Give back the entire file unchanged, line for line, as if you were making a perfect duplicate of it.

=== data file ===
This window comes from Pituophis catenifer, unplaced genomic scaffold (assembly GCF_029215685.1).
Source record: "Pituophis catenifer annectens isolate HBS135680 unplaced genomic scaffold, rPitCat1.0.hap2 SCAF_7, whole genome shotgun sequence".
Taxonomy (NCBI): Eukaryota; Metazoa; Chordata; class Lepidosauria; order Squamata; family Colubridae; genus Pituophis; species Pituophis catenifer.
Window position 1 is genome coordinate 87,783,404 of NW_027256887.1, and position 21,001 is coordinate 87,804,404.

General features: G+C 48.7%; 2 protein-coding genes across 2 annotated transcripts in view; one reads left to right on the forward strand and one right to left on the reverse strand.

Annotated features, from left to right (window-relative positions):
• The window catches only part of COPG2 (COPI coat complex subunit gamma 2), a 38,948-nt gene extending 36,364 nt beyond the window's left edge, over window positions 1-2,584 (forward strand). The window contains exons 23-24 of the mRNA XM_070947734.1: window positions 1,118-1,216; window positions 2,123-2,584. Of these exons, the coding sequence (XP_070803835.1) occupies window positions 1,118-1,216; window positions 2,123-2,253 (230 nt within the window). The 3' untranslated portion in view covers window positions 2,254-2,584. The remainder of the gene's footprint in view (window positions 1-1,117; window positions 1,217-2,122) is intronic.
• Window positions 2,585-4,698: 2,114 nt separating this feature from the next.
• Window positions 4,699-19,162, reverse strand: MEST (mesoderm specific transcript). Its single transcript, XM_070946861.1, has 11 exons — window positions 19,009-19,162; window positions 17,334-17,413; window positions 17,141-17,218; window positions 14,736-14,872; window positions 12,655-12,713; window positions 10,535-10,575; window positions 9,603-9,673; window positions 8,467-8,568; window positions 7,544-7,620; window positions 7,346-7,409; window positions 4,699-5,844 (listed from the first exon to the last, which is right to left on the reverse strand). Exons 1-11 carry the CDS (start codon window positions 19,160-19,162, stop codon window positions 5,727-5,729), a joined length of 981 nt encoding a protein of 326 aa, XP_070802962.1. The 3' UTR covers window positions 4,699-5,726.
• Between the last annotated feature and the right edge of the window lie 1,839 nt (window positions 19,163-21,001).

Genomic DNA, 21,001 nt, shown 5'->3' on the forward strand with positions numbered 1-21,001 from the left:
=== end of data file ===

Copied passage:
This window comes from Pituophis catenifer, unplaced genomic scaffold (assembly GCF_029215685.1).
Source record: "Pituophis catenifer annectens isolate HBS135680 unplaced genomic scaffold, rPitCat1.0.hap2 SCAF_7, whole genome shotgun sequence".
Taxonomy (NCBI): Eukaryota; Metazoa; Chordata; class Lepidosauria; order Squamata; family Colubridae; genus Pituophis; species Pituophis catenifer.
Window position 1 is genome coordinate 87,783,404 of NW_027256887.1, and position 21,001 is coordinate 87,804,404.

General features: G+C 48.7%; 2 protein-coding genes across 2 annotated transcripts in view; one reads left to right on the forward strand and one right to left on the reverse strand.

Annotated features, from left to right (window-relative positions):
• The window catches only part of COPG2 (COPI coat complex subunit gamma 2), a 38,948-nt gene extending 36,364 nt beyond the window's left edge, over window positions 1-2,584 (forward strand). The window contains exons 23-24 of the mRNA XM_070947734.1: window positions 1,118-1,216; window positions 2,123-2,584. Of these exons, the coding sequence (XP_070803835.1) occupies window positions 1,118-1,216; window positions 2,123-2,253 (230 nt within the window). The 3' untranslated portion in view covers window positions 2,254-2,584. The remainder of the gene's footprint in view (window positions 1-1,117; window positions 1,217-2,122) is intronic.
• Window positions 2,585-4,698: 2,114 nt separating this feature from the next.
• Window positions 4,699-19,162, reverse strand: MEST (mesoderm specific transcript). Its single transcript, XM_070946861.1, has 11 exons — window positions 19,009-19,162; window positions 17,334-17,413; window positions 17,141-17,218; window positions 14,736-14,872; window positions 12,655-12,713; window positions 10,535-10,575; window positions 9,603-9,673; window positions 8,467-8,568; window positions 7,544-7,620; window positions 7,346-7,409; window positions 4,699-5,844 (listed from the first exon to the last, which is right to left on the reverse strand). Exons 1-11 carry the CDS (start codon window positions 19,160-19,162, stop codon window positions 5,727-5,729), a joined length of 981 nt encoding a protein of 326 aa, XP_070802962.1. The 3' UTR covers window positions 4,699-5,726.
• Between the last annotated feature and the right edge of the window lie 1,839 nt (window positions 19,163-21,001).

Genomic DNA, 21,001 nt, shown 5'->3' on the forward strand with positions numbered 1-21,001 from the left: